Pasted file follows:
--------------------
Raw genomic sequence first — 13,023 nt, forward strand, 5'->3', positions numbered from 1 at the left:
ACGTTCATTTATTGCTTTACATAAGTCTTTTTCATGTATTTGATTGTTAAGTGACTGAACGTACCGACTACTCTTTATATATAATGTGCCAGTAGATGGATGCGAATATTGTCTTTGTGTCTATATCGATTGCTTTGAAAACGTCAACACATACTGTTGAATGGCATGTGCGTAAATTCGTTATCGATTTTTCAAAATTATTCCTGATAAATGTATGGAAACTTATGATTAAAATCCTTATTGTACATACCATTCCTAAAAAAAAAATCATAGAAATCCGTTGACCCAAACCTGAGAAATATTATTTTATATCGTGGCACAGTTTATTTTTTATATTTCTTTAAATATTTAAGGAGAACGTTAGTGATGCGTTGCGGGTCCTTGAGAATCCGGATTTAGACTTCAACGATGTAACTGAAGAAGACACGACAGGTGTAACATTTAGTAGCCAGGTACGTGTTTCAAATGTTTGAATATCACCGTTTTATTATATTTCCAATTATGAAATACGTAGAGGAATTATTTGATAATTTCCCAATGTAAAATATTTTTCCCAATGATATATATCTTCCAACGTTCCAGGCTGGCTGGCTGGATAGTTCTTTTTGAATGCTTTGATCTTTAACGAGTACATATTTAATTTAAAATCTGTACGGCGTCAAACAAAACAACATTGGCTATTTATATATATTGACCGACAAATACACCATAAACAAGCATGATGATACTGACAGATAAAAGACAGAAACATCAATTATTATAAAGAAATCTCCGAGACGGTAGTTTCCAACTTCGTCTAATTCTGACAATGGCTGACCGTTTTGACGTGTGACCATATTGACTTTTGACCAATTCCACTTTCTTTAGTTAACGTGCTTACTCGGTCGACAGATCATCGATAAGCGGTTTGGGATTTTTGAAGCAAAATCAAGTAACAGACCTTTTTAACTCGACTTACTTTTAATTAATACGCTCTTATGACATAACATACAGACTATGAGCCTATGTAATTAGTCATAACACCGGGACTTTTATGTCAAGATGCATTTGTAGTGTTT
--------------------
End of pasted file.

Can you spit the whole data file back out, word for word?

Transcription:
Raw genomic sequence first — 13,023 nt, forward strand, 5'->3', positions numbered from 1 at the left:
ACGTTCATTTATTGCTTTACATAAGTCTTTTTCATGTATTTGATTGTTAAGTGACTGAACGTACCGACTACTCTTTATATATAATGTGCCAGTAGATGGATGCGAATATTGTCTTTGTGTCTATATCGATTGCTTTGAAAACGTCAACACATACTGTTGAATGGCATGTGCGTAAATTCGTTATCGATTTTTCAAAATTATTCCTGATAAATGTATGGAAACTTATGATTAAAATCCTTATTGTACATACCATTCCTAAAAAAAAAATCATAGAAATCCGTTGACCCAAACCTGAGAAATATTATTTTATATCGTGGCACAGTTTATTTTTTATATTTCTTTAAATATTTAAGGAGAACGTTAGTGATGCGTTGCGGGTCCTTGAGAATCCGGATTTAGACTTCAACGATGTAACTGAAGAAGACACGACAGGTGTAACATTTAGTAGCCAGGTACGTGTTTCAAATGTTTGAATATCACCGTTTTATTATATTTCCAATTATGAAATACGTAGAGGAATTATTTGATAATTTCCCAATGTAAAATATTTTTCCCAATGATATATATCTTCCAACGTTCCAGGCTGGCTGGCTGGATAGTTCTTTTTGAATGCTTTGATCTTTAACGAGTACATATTTAATTTAAAATCTGTACGGCGTCAAACAAAACAACATTGGCTATTTATATATATTGACCGACAAATACACCATAAACAAGCATGATGATACTGACAGATAAAAGACAGAAACATCAATTATTATAAAGAAATCTCCGAGACGGTAGTTTCCAACTTCGTCTAATTCTGACAATGGCTGACCGTTTTGACGTGTGACCATATTGACTTTTGACCAATTCCACTTTCTTTAGTTAACGTGCTTACTCGGTCGACAGATCATCGATAAGCGGTTTGGGATTTTTGAAGCAAAATCAAGTAACAGACCTTTTTAACTCGACTTACTTTTAATTAATACGCTCTTATGACATAACATACAGACTATGAGCCTATGTAATTAGTCATAACACCGGGACTTTTATGTCAAGATGCATTTGTAGTGTTT